B   M   W   E
Mother Jones and Child Labor
By Janet Greene

Yellow fever swept away her husband and the four little ones who had first called Mary Harris Jones "Mother." But at her death in 1930--63 years later--she was "Mother" to thousands of American working people and their families from New York to California; coal miners, steel workers, iron miners; street car workers, garment workers, and thousands of children who labored in factories from Pennsylvania to Alabama.

How this middle-aged widow, grieving for her husband and children, left Memphis in 1867 and ended up at the head of some of the most important confrontations between labor and capital in the twentieth century is a story she tells best herself in her book, "The Autobiography of Mother Jones," published in 1925. Scholars may disagree with her memory of just when she got involved with the Knights of Labor or the United Mine Workers of America, but they agree she was a remarkable grass-roots organizer, a difficult task around the turn of the century, when the workforce was made up of many foreign-born workers.

"You pity yourselves," she once scolded the mineworkers union, "but you do not pity your brothers, or you would stand together and help one another.

"The enemy seeks to conquer by dividing your ranks, by making distinctions between North and South, between American and foreign. You are all miners, fighting a common cause and a common master. The iron heel feels the same to all flesh. Hunger and suffering and the cause of your children bind more closely than a common tongue."

Perhaps because she had lost her own family, the "cause of the children" was close to her heart. In 1900, children were employed in factories and worked up to 60 hours a week for between $2 and $13 per week; in the South, wages were even lower.

Employers who hire children, Mother Jones warned, do so to increase their profits, they thought: "Child labor is docile ... It does not strike. There are no labor troubles." Along with others, she called for a federal child labor law to protect children from exploitation.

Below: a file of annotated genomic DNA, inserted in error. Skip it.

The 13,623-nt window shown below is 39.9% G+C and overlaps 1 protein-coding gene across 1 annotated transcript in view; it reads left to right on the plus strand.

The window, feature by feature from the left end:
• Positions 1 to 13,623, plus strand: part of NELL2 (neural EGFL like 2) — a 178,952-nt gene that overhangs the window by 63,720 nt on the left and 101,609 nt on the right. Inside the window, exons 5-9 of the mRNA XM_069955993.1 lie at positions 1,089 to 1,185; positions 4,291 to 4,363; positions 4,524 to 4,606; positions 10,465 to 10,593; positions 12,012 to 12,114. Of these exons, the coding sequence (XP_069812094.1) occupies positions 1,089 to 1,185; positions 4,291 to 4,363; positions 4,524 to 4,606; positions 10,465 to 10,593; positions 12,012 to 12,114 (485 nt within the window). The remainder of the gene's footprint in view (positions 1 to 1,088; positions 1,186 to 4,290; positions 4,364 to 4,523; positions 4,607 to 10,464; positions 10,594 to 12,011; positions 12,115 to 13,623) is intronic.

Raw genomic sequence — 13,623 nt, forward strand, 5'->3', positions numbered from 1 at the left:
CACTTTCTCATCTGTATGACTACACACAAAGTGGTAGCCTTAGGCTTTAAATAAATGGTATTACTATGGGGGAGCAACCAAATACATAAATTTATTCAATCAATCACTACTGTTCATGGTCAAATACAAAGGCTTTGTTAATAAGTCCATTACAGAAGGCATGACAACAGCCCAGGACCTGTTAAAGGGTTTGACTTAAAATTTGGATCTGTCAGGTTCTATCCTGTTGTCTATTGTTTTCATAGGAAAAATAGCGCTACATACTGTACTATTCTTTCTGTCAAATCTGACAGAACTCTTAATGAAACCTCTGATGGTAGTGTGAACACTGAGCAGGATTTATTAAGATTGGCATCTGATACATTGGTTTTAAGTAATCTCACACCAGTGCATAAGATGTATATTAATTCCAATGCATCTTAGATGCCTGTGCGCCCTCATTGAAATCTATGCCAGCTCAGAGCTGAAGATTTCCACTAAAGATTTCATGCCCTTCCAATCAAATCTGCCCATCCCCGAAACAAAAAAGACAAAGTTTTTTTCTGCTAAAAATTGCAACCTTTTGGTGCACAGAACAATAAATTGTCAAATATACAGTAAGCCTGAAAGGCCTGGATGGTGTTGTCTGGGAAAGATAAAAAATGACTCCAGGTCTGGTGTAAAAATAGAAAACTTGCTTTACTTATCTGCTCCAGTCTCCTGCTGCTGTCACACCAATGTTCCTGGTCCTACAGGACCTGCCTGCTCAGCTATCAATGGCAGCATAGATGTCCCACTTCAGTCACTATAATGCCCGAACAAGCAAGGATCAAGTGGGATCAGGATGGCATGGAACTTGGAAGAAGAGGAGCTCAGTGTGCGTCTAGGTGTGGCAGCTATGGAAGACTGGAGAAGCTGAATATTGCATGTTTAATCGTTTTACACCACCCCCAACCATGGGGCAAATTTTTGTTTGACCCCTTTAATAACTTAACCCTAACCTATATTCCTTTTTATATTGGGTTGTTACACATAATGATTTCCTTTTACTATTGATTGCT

In 1903, Mother Jones began a dramatic crusade for a national child labor law, in Kensington, Pennsylvania, where 75,000 textile workers were on strike for more pay and shorter hours; 10,000 of them were young children. Her "Autobiography" describes the scene:

"Every day little children came into Union Headquarters, some with their hands off, some with the thumb missing, some with their fingers off at the knuckle. They were stooped little things, round shouldered and skinny. Many of them were not over ten years of age, although the state law prohibited their working before they were twelve years of age."

The law was poorly enforced. In many families, the father had been killed or disabled by work in the nearby coal mines. In order to feed the family, the mothers had to send their young children to work to get money for food.

When Mother Jones asked local papers to publish the facts about child labor in Pennsylvania they refused, saying the mill owners had stock in their newspapers.

"Well, I've got stock in these children," she said, "and I'll arrange a little publicity."

Mother Jones marched with a band of striking children from Pennsylvania to New York to meet with President Theodore Roosevelt and ask for his support for federal legislation to protect children.

"We want President Roosevelt to hear the wail of the children who never have a chance to go to school but work eleven and twelve hours a day in the textile mills of Pennsylvania," she told a rally in New York. "(These children) weave carpets that you and he walk upon; and the lace curtains in your windows, and the clothes of the people."

The march gained publicity for the child labor question and raised money for the strikers. But Theodore Roosevelt refused to meet with the children. It was another 38 years before any federal child labor laws went into effect. (However, the state of Pennsylvania did change state law to require proof, in addition to an affidavit, that a child employee was at least 13.)

Today, child labor is a global issue for unions, the United Nations, and numerous citizens' groups, including international organizations of children themselves. Children may weave carpets for pennies in Pakistan rather than in Pennsylvania, but even in the United States child labor laws are frequently violated.

Today's movement against the exploitation of children follows in the footsteps of Mother Jones.

{Janet Green is Director of the Harry van Arsdale Labor History Project, Robert F. Wagner Labor Archives, and author of Volume 1 of 2 volumes, "From Forge to Fast Food: Child Labor in NY State," a teacher's guide for 7th and 8th grade social studies. Available from Council for Citizenship Education, Russell Sage College, Troy, NY 12180, $5 each or $10 for 2 volumes.}

Return to Front Page
Return to BMWE Web Site